Institutes » Institute proposes IT principles

The Institute of Internal Auditors’ (IIA) Advanced Technology Committee in
the US has developed an exposure draft of Generally Accepted IT Principles
(GAIT) to help internal auditors and management evaluate and manage IT risks
related to specific internal control objectives, such as those over financial

The document contains detailed guidance to help management and internal
auditors define the scope of work and support their conclusions for IT-related
internal control objectives, such as those described in the Committee of
Sponsoring Organisations of the Treadway Commission’s (COSO’s) internal control
framework. COSO is a voluntary organisation dedicated to improving the quality
of financial reporting through business ethics, effective internal controls and
corporate governance.

Although not considered a control framework, GAIT will supplement frameworks
like COSO and provide information to appropriately identify and link internal
control objectives, assertions, risks and controls for IT-related risks. It will
also add value to a company’s top-down, risk-based approach to assessing
controls over financial reporting for compliance with the US Sarbanes-Oxley Act
of 2002.

The IIA says that there is a need for these IT principles because the IT
portions of section 404 of the US Sarbanes-Oxley Act has frustrated auditors and
management. The IIA says that significant key controls reside inside IT and IT
processes, as well as in the business processes, but that there is no
well-established guidance for scoping IT work, resulting in inconsistency and
the compliance and review process being overly subjective.

Indeed, the lack of robust IT principles has sometimes resulted in
organisations taking an overly broad scope when reviewing IT compliance and
excessive testing costs, says the IIA. It also says that an absence of such
principles and a uniform approach to IT auditing can produce significant risks
to financial assertions and a poor use of resources.

Need for guidance

The IIA says that there is no clear guidance to define how IT processes and
activities can invalidate financial application processing or financial
assertions. While COSO provides an accepted construct for defining overall
internal control objectives, assertions, risks and controls, its application to
the IT environment is ambiguous, says the IIA. The professional body adds that
COBIT ­ an IT audit standard developed by the Information Systems Audit and
Control Association in the US ­ does not provide a clear mechanism to scope IT
processes and controls to the achievement of specific internal control
objectives, such as COSO’s objective for internal control over financial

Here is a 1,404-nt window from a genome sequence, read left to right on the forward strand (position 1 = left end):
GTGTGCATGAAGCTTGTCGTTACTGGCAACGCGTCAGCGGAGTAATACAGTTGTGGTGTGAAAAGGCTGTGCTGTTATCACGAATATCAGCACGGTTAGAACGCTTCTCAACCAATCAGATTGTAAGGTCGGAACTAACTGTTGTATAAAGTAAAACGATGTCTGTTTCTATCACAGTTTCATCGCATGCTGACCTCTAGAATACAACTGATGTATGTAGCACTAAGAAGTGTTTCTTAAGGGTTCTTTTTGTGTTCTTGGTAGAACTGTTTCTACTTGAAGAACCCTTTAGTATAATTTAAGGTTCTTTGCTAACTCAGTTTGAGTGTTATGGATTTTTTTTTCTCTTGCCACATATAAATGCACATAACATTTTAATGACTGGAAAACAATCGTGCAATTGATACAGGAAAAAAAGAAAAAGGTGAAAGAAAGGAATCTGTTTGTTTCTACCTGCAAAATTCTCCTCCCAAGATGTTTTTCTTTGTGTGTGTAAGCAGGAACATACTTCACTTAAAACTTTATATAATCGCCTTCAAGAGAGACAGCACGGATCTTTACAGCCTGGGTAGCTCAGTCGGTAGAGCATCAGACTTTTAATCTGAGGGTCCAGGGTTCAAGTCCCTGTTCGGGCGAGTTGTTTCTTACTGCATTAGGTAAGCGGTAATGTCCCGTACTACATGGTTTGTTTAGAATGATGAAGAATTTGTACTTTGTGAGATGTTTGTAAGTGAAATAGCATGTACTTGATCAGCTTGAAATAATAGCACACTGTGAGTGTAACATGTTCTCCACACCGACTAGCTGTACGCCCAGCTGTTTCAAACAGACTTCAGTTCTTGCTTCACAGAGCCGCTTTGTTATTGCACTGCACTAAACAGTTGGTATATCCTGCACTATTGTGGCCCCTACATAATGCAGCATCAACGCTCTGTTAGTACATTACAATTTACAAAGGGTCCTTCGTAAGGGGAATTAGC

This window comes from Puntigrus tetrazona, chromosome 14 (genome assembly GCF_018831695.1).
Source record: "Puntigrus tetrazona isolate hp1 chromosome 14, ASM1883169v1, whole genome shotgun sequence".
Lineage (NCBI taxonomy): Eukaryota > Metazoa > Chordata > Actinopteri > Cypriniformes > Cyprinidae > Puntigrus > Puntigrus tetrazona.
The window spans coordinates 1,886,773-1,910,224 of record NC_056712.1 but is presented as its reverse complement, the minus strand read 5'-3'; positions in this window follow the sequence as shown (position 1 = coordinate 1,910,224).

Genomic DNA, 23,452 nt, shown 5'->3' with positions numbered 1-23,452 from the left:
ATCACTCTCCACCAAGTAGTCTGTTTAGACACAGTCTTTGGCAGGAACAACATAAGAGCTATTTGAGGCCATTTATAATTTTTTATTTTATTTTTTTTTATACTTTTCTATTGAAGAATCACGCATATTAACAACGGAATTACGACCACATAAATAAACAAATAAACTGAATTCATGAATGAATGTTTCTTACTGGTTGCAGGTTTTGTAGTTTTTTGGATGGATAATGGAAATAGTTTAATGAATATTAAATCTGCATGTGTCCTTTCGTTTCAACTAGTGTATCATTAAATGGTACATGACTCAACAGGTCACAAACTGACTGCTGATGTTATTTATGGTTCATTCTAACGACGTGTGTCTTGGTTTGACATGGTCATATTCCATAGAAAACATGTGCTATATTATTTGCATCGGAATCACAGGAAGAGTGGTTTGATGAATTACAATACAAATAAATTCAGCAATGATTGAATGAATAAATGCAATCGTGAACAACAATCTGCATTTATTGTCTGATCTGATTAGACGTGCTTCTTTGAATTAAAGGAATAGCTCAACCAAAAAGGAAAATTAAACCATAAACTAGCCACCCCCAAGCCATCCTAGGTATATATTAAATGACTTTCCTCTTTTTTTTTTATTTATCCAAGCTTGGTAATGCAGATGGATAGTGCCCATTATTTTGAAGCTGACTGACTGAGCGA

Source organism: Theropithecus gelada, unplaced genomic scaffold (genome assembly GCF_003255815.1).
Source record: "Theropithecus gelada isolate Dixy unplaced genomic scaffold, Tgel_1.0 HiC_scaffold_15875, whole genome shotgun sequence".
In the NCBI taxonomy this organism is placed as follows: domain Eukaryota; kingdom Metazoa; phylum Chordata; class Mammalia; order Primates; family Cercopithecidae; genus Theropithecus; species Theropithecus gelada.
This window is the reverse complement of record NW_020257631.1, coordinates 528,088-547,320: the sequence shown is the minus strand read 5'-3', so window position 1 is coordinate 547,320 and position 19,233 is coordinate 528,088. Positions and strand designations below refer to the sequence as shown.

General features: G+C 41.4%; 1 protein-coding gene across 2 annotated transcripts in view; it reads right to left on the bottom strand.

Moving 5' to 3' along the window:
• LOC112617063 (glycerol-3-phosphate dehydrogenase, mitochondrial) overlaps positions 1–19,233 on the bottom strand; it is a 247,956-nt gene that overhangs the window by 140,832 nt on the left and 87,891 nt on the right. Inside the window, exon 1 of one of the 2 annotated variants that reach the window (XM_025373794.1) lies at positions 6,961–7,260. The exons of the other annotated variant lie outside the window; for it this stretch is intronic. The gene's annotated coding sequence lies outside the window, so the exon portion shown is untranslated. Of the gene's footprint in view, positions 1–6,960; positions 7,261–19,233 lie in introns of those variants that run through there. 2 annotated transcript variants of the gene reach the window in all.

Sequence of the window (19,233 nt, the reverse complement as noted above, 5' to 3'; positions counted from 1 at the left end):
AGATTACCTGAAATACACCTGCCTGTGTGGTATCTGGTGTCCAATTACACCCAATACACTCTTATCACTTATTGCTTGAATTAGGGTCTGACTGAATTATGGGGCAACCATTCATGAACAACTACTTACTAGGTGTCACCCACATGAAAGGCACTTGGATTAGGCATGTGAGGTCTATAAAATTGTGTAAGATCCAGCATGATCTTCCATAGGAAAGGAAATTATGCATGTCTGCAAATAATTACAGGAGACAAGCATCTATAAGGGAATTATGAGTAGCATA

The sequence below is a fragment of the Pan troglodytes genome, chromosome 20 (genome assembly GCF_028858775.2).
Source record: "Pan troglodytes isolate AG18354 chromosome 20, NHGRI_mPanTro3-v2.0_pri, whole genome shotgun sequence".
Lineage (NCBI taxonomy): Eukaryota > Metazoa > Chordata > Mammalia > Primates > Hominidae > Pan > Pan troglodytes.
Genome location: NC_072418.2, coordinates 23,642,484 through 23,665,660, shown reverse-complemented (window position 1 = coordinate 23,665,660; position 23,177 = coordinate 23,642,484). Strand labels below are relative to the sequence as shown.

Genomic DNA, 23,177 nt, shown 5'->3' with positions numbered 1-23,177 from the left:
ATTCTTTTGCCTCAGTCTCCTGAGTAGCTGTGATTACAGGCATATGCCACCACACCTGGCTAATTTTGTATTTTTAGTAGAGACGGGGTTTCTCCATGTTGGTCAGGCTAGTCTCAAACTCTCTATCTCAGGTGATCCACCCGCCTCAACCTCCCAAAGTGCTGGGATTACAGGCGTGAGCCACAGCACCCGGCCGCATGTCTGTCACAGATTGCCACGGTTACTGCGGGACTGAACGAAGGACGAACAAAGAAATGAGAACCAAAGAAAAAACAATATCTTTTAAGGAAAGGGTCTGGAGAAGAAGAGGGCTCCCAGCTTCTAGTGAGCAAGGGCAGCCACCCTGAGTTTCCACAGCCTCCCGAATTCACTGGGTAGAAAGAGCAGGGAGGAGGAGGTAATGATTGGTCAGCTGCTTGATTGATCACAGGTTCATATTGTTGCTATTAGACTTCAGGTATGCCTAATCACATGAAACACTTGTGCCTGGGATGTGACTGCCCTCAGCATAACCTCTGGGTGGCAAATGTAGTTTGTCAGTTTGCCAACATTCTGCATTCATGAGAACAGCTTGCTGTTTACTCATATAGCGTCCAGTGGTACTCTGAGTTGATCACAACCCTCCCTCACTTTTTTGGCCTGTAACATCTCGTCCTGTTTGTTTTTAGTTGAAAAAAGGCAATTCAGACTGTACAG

The IIA says that its GAIT principles define constructs of “IT assets” and
the three types of transactions that affect them. The IIA says that the
principles will:

• Enable auditors and management to appropriately identify and link
assertions to IT activities and processes, and then appropriately scope relevant
IT controls work;
• Provide a common context for management and auditors to support and test
management’s assessment that the necessary IT controls exist and are effective;
• Extend to evaluating operating effectiveness and complying with laws and
regulations (as defined by COSO), while primarily assessing internal control
objectives for financial reporting.

The six GAIT principles are: 

1. IT exists only to support the business;

2. IT assets are the application code and executables, interfaces,
configurations, software and hardware settings that make IT run;

3. An IT asset will continue to operate consistently until acted upon by a

4. Three types of transactions affect IT assets: change, entitlements and

5. For an overall internal controls assertion (such as financial reporting
completeness and cutoff) for a given process or business objective, an IT asset
is in scope if, and only if, a change to it could invalidate that assertion; and

6. For all IT assets in scope, management tests and makes assertions (for
example, completeness, accuracy, and so on) on the three types of IT
transactions, which management’s assessment on internal controls is reliant

Business risk analysis

Since all operational and financial reporting processes use IT assets
applications, databases, operating systems, networks, and related
infrastructures the IIA says that it is imperative to include an IT controls
assessment in the business risk analysis.

GAIT’s principles-based approach helps an organisation determine how deep and
how wide it must go to assess the effectiveness of IT controls in a risk-based
manner. GAIT’s goal is to provide prescriptive guidance that can help
organisations create a sustainable IT controls compliance plan, considering
scope and cost by:

• Addressing how IT risk relates to business objectives;
• Facilitating a top-down risk-based approach for scoping risk and control
• Creating a transactional view of key IT processes and controls;
• Linking overall business control objectives to IT risks and controls;
• Defining critical controls analogous to conventional transactional business
process controls; and
• Providing a flowchart to help establish whether there is a reasonable risk
that changes to IT assets may invalidate overall control assertions, such as
financial statement assertions.

The proposal walks the reader through a set of business process scenarios
showing how GAIT can be used to determine the appropriate scope for two COSO
internal control objectives financial reporting and operating effectiveness. It
also includes a detailed glossary of IT-related terms, as well as a series of
frequently asked questions to help clarify GAIT-related issues, such as how GAIT
can add to what is already included in COBIT.